"However, we must not exaggerate the importance of these figures. It is enough just to hold a stone in your hand. The universe would have been equally incomprehensible if it had only consisted of that one stone the size of an orange. The question would be just as impenetrable: where did this stone come from?"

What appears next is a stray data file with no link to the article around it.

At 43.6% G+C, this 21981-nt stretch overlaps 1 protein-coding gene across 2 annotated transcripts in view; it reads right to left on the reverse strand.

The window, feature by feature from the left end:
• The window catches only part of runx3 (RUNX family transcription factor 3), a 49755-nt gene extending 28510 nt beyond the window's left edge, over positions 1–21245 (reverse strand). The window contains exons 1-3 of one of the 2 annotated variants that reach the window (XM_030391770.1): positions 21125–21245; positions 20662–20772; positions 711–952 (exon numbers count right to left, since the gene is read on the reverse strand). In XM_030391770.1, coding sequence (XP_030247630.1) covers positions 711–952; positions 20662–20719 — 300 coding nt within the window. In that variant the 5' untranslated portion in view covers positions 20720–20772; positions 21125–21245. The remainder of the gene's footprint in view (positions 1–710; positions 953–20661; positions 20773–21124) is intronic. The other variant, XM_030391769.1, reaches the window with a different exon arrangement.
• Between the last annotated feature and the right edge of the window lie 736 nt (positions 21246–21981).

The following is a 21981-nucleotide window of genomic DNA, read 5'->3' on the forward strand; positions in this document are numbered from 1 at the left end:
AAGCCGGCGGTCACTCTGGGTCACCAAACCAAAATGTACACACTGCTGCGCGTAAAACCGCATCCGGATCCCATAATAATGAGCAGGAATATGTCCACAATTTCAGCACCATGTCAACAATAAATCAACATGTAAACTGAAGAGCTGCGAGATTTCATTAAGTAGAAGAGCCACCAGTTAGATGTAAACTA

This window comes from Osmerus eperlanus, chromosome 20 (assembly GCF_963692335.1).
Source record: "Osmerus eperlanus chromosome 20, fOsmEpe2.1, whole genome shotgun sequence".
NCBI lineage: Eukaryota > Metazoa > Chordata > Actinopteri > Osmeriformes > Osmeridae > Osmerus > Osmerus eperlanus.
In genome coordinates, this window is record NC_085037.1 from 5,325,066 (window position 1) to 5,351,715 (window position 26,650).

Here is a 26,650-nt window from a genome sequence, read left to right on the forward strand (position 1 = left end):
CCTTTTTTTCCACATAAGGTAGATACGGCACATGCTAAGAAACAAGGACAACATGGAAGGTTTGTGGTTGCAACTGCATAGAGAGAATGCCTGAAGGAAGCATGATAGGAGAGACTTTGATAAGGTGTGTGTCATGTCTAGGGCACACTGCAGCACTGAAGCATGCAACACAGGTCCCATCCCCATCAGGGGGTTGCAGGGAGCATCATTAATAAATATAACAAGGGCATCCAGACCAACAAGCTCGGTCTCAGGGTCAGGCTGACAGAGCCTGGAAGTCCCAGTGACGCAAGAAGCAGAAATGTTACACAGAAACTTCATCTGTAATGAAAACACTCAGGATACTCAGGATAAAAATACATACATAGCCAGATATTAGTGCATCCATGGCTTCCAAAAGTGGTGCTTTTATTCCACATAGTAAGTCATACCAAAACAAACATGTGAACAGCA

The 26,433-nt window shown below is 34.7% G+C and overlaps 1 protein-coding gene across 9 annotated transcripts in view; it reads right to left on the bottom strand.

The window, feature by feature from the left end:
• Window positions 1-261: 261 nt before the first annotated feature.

At the very end of the book, Albert Knag sits with Hilde and discusses the universe with her. After he describes the Big Bang and points out that we are united in a spectacular way—each one of us stems from that infinitesimally small point that exploded forth and formed the universe—he says that the contents of the universe itself are relatively unimportant. The philosophical question remains the same either way. If the universe were simply a small rock we would still be forced to ask where it came from. Thus the end of the book returns to the beginning. The first questions that Alberto sent to Sophie were "who are you?" and "where does the world come from?" and the book ends pondering the same issues.